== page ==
Real ale is incredibly important; really tasty, well-brewed beer is more important, however it’s dispensed. An argument over a container is stupid. It’s got to taste good and I couldn’t care less how it gets from brewery to glass as long as it tastes good when it gets there. To only be interested in one or two routes from brewery to glass is to have a closed mind on the huge potentials of what great beer can be.

CAMRA need to make some friends among the online writers and not push them further away.


I’m late on this one and lots of people have already discussed it. Zythophile kicked it off, then Tandleman and Glyn from Rabid About Beer jumped in, Pete Brown has had his say, as has Sid Boggle, Reluctant Scooper and Mark from Beer.Birra.Bier.

And for the record, I am a CAMRA member. I have been for five years. I pay so that I can get BEER magazine (plus the occasional cheaper entry to beer festivals). 

Photo from here

Friday 27 May 2011

The Bottle Shop, Canterbury

Canterbury is a great city to get drunk in. Lots of history and interesting places to visit, two universities, loads of pubs and bars, breweries nearby… It’s not been the best place for great beer, despite the breweries, but getting drunk is easy and fun.

Taking beer a little more seriously are a few new spots in town. The Foundry is about to open a brewpub and there’s La Trappiste, a sister bar to the Belgian Bar in Ramsgate which used to be the home of Ramsgate Brewery (I’ve got some stories about that place from my early drinking years, the short version includes a naked giant, some cigars, too much Delerium Tremens, being sick on the beach and a pizza…).

There’s also the Bottle Shop. At home inside The Goods Shed, it’s one of the most interesting and fantastic locations for a beer shop going: it’s a farmer’s market meets a restaurant plus an off-license, with the day’s freshest ingredients sold during the day and also cooked in the restaurant on site. Tucked on one side is the Bottle Shop, a tiny enclave of beer from around the world, with lots of British bottles, a good selection of Americans and a wide choice of Mikkeller and Struise, plus many other interesting Belgians.

Beyond just shelves lined with take-away bottles, it also becomes a bar at night, so if you arrive after the market finishes then you can buy your beers and sit down and enjoy in a really interesting space, surrounded by cooking and food products – it’s the sort of place that makes you really appreciate the small producer, like watching an watching an independent film in a tiny art-house cinema.

Andrew Morgan runs the place and he could talk until you’ve drunk the bar dry, recommending this or that, explaining beers, chatting about them with real enthusiasm and knowledge. He also hosts regular tastings – there’s one coming up with 19 single hop Mikkeller beers taking place at Kernel Brewery and when I’m there he’s got a table of 15 people clearly enjoying their way through 15 different bottles of trappist beer.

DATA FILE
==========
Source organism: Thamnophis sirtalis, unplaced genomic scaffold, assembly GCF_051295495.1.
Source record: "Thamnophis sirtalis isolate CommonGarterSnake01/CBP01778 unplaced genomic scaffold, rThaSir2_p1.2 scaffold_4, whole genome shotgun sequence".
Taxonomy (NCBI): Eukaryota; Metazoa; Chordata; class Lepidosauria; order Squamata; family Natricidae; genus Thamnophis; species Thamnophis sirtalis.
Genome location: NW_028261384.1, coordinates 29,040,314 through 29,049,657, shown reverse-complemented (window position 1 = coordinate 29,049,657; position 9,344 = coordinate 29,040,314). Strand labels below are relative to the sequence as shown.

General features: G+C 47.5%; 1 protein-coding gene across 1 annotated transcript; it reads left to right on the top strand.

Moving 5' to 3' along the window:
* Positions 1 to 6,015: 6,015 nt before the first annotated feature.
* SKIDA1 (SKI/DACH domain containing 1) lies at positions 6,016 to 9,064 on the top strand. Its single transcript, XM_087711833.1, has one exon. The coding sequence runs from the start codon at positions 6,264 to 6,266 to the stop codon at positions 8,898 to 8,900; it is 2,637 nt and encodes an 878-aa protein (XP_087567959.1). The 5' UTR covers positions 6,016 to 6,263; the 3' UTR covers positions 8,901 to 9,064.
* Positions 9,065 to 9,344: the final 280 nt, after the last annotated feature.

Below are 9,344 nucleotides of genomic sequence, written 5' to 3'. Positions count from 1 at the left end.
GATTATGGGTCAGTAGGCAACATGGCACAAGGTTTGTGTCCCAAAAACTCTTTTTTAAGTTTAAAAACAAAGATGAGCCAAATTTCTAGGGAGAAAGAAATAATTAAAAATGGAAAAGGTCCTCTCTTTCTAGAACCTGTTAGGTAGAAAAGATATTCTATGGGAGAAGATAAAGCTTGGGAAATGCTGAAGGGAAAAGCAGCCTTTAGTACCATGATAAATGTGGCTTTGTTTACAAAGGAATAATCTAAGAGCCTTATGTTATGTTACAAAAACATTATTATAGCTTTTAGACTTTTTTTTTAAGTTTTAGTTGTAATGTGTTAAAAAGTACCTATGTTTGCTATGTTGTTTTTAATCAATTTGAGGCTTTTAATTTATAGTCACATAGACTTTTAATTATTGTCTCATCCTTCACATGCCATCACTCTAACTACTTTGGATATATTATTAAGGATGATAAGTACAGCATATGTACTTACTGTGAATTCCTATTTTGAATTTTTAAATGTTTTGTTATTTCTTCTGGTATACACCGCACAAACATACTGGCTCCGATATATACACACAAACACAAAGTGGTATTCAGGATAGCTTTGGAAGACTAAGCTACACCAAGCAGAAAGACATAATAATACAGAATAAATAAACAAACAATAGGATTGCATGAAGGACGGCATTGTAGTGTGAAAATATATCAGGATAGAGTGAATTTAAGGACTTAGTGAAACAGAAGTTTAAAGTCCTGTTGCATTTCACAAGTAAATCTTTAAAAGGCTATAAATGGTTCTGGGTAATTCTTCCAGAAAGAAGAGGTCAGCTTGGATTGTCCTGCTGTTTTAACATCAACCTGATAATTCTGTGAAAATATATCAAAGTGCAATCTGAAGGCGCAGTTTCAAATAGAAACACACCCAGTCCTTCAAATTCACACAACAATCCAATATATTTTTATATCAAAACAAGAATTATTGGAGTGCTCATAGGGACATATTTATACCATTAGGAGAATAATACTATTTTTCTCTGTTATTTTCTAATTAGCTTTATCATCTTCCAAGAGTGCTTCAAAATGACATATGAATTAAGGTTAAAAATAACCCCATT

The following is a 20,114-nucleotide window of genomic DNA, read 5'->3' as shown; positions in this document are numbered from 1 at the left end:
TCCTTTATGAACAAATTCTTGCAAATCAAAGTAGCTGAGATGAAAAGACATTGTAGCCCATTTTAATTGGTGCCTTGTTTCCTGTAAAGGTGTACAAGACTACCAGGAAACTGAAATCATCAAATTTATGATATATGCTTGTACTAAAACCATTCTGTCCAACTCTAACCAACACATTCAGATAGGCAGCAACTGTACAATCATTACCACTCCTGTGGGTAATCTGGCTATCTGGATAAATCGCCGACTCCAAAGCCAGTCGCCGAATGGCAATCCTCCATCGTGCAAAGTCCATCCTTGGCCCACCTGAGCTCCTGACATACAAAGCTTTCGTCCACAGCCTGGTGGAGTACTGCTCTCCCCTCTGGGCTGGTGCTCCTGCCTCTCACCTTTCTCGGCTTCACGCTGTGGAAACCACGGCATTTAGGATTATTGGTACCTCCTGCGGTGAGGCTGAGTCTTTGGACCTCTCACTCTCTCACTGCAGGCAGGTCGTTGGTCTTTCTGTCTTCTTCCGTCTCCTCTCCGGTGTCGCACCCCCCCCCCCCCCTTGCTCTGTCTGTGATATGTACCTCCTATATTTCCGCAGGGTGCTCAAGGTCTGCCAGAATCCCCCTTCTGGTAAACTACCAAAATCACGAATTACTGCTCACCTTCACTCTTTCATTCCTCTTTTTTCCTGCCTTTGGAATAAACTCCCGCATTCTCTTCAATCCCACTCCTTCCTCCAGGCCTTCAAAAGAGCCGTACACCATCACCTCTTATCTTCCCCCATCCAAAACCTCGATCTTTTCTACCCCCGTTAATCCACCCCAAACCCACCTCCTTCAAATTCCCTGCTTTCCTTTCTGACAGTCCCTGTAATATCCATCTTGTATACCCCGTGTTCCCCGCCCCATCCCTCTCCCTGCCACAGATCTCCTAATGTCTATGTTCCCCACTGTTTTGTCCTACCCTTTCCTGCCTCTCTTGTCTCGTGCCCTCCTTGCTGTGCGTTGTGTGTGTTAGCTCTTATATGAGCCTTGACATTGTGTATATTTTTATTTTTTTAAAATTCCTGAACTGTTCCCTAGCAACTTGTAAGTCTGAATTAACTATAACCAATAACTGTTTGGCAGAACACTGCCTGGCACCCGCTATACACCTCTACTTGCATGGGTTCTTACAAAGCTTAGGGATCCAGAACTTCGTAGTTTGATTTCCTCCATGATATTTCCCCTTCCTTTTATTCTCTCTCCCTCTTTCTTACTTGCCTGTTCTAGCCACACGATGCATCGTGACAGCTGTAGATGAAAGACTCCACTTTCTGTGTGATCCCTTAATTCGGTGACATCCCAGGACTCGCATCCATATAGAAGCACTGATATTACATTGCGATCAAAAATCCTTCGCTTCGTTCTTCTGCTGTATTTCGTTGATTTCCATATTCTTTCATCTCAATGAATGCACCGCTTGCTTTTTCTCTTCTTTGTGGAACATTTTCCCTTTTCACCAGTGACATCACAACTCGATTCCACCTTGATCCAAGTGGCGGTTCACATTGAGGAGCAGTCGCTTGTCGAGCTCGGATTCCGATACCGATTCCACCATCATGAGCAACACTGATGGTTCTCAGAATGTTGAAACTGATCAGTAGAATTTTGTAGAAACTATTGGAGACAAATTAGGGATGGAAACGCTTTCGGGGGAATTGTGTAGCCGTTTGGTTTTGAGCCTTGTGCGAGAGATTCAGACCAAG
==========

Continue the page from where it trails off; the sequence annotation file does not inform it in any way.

As beer shops and bars goes, the Bottle Shop is one of the best I’ve been to: the beer range is excellent, it’s in a place which needs a boost from better beers (but also has lots of people who are drinking), it transforms from simple shop into barn bar after the market tidies up for the day, the venue is different, interesting and unique, you can always get good food (try the gouda with cumin and mustard), and they really know what they’re talking about and love what they do.

Wednesday 25 May 2011

The vanguard of modern beer media

Despite being laden with a heavy bag filled with too many bottles of beer, despite the lack of sleep and excess of everything else, and despite the prospect of a bus for the last leg of the journey home, nothing could stop the smile muscles from getting a good workout as I left the Beer Bloggers Conference on Sunday.

As weekends go it’s hard to find one better: great beer, great food, great company, great entertainment, great fun, all multiplied ten-fold because it all pulled together perfectly. As a prospect the weekend was an odd one: what the hell is a Beer Bloggers Conference?! Ignore the name, look at what we did, look at how everyone reacted to it as that’s all you need to know.

But as I was leaving, as the beer haze was lifting and being replaced by the bastard behind the eyes, it became clearer that what we’re doing – writing and reading blogs; loving good beer – is incredibly important.

There is slim space for beer appreciation in traditional media and it seems to be getting harder and harder to place articles, despite the fact that more and more people are discerning drinkers and that Britain has got a brilliant brewing past, present and future. And people want to read about it. This lack of printed word opens up the online space and opportunities which don’t exist elsewhere, and this is key (although, with newspaper readerships serially in decline, and online use ever on the up, does this lack matter to all but the ones who live off writing?)

When I want to find out something the first place I look is Google. When I wanted to learn more about beer as a thirsty 21-year-old with pint in hand, I learnt about it through Google first and books second (plus I needed to Google what books to buy). With mobile technology and the daily draw of social media making the internet ever-more pertinent in our lives, it’s natural that we spend more time online and use it in different ways; the declining print runs of newspapers is concurrent to the increasing hits on their websites, kindle books now outsell physical books two-to-one on Amazon. Things are changing.